(57) In order to ensure timely, proportionate and effective measures in relation to products with digital elements presenting a significant cybersecurity risk, a Union safeguard procedure should be foreseen under which interested parties are informed of measures intended to be taken with regard to such products. This should also allow market surveillance authorities, in cooperation with the relevant economic operators, to act at an earlier stage where necessary. Where the Member States and the Commission agree as to the justification of a measure taken by a Member State, no further involvement of the Commission should be required, except where non-compliance can be attributed to shortcomings of a harmonised standard.
(58) In certain cases, a product with digital elements which complies with this Regulation, may nonetheless present a significant cybersecurity risk or pose a risk to the health or safety of persons, to compliance with obligations under Union or national law intended to protect fundamental rights, the availability, authenticity, integrity or confidentiality of services offered using an electronic information system by essential entities of the type referred to in [Annex I to Directive XXX/XXXX (NIS2)] or to other aspects of public interest protection. Therefore it is necessary to establish rules which ensure mitigation of those risks. As a result, market surveillance authorities should take measures to require the economic operator to ensure that the product no longer presents that risk, to recall it or to withdraw it, depending on the risk. As soon as a market surveillance authority restricts or forbids the free movement of a product in such way, the Member State should notify without delay the Commission and the other Member States of the provisional measures, indicating the reasons and justification for the decision. Where a market surveillance authority adopts such measures against products presenting a risk, the Commission should enter into consultation with the Member States and the relevant economic operator or operators without delay and should evaluate the national measure. On the basis of the results of this evaluation, the Commission should decide whether the national measure is justified or not. The Commission should address its decision to all Member States and immediately communicate it to them and the relevant economic operator or operators. If the measure is considered justified, the Commission may also consider adopting proposals to revise the respective Union legislation.
(59) For products with digital elements presenting a significant cybersecurity risk, and where there is reason to believe that these are not compliant with this Regulation, or for products that are compliant with this Regulation, but that present other important risks, such as risks to the health or safety of persons, fundamental rights or the provision of the services by essential entities of the type referred to in [Annex I of Directive XXX / XXXX (NIS2)], the Commission may request ENISA to carry out an evaluation. Based on that evaluation, the Commission may adopt, through implementing acts, corrective or restrictive measures at Union level, including ordering withdrawal from the market, or recalling of the respective products, within a reasonable period, commensurate with the nature of the risk. The Commission may have recourse to such intervention only in exceptional circumstances that justify an immediate intervention to preserve the good functioning of the internal market, and only where no effective measures have been taken by surveillance authorities to remedy the situation. Such exceptional circumstances may be emergency situations where, for example, a non-compliant product is widely made available by the manufacturer throughout several Member States, used also in key sectors by entities under the scope of [Directive XXX / XXXX (NIS2)], while containing known vulnerabilities that are being exploited by malicious actors and for which the manufacturer does not provide available patches. The Commission may intervene in such emergency situations only for the duration of the exceptional circumstances and if the non-compliance with this Regulation or the important risks presented persist.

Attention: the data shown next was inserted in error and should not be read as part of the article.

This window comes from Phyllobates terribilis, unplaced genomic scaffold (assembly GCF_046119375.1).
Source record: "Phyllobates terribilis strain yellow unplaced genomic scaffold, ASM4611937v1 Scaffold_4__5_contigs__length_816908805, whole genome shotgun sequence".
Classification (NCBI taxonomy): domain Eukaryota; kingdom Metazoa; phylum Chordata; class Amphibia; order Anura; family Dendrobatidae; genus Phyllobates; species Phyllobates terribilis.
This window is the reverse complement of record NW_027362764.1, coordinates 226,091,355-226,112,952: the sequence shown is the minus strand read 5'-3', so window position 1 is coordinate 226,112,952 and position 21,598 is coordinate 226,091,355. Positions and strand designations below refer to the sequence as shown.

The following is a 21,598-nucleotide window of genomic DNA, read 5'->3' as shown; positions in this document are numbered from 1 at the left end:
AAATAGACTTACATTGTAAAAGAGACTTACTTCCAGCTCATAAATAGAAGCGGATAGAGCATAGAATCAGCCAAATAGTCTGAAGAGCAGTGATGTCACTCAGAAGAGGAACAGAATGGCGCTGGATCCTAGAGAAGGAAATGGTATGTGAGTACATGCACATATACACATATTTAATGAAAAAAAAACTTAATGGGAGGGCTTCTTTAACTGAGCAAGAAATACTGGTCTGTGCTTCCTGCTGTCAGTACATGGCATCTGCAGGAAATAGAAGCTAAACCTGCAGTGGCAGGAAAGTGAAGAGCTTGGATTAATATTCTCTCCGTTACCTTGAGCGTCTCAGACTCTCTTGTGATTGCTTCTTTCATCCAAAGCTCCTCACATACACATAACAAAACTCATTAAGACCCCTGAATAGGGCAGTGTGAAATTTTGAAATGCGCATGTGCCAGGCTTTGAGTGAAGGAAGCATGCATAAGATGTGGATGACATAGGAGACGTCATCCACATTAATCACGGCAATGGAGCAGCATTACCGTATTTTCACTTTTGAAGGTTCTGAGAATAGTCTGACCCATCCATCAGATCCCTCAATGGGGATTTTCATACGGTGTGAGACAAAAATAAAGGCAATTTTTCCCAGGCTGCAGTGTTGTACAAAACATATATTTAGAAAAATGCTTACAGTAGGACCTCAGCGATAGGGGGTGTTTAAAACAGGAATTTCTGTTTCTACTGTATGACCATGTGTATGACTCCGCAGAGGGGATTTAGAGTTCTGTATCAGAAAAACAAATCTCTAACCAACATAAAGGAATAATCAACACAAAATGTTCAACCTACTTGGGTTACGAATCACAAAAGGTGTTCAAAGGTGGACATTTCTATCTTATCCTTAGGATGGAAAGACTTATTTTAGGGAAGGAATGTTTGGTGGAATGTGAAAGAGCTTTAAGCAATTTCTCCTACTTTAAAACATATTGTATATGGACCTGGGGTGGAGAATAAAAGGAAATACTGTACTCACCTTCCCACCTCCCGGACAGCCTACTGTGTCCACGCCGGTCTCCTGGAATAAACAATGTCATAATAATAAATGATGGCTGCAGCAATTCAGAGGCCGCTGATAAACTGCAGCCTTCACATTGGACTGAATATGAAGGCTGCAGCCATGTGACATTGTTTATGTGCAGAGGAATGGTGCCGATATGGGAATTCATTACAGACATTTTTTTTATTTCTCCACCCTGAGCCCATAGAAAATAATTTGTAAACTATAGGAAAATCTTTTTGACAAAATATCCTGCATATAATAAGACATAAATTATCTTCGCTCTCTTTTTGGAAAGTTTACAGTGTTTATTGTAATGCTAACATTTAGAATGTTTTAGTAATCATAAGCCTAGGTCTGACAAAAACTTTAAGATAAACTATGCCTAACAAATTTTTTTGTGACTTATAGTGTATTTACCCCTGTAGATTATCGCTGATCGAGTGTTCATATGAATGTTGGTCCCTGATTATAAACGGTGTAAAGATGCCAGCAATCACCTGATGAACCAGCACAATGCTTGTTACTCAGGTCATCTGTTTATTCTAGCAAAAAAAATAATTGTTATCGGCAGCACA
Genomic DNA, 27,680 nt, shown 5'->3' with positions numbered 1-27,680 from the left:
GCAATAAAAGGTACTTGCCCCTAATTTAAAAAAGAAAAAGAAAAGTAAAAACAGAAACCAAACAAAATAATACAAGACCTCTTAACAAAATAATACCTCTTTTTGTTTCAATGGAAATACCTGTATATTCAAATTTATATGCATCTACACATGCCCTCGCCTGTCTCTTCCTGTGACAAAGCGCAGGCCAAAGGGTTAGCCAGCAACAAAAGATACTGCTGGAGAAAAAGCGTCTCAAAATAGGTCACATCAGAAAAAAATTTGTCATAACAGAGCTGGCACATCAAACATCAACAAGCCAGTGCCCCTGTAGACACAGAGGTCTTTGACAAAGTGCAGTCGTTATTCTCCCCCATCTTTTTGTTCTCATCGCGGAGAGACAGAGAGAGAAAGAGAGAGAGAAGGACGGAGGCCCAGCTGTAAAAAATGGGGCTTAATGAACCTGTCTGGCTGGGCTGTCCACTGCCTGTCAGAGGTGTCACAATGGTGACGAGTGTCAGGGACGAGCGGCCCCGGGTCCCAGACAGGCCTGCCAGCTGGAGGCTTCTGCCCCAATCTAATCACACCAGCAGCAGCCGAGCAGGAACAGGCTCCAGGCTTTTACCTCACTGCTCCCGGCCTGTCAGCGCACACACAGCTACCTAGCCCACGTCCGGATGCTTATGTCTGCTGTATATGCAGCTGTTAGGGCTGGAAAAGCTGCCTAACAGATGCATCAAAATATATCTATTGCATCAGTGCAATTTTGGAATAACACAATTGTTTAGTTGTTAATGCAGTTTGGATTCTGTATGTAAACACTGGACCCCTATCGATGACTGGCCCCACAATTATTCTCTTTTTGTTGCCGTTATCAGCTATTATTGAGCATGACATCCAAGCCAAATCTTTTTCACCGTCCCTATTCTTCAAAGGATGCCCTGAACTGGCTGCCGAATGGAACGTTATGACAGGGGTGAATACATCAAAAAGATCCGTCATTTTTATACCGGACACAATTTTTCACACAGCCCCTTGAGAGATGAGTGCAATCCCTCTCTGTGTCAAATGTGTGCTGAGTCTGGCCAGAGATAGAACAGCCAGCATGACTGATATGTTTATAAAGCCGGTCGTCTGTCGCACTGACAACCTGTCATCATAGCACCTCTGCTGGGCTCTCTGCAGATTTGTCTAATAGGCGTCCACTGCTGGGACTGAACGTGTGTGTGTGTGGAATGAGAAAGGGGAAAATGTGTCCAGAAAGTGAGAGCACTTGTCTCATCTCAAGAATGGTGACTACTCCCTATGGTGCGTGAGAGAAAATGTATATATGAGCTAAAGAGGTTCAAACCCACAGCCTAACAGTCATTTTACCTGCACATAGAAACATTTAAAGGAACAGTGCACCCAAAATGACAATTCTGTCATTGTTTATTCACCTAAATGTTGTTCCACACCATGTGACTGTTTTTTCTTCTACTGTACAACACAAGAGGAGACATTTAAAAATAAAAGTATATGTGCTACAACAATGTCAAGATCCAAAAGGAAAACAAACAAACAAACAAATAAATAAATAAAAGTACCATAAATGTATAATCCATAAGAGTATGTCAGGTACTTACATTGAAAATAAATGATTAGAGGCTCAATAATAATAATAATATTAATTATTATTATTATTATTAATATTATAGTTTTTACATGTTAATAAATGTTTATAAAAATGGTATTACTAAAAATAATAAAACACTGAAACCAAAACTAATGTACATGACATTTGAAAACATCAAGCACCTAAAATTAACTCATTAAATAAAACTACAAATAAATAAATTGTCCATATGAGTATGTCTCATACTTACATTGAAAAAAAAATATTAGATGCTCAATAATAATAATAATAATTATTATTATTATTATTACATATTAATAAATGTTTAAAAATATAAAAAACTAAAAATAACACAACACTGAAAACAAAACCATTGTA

(60) In cases where there are indications of non-compliance with this Regulation in several Member States, market surveillance authorities should be able to carry out joint activities with other authorities, with a view to verifying compliance and identifying cybersecurity risks of products with digital elements.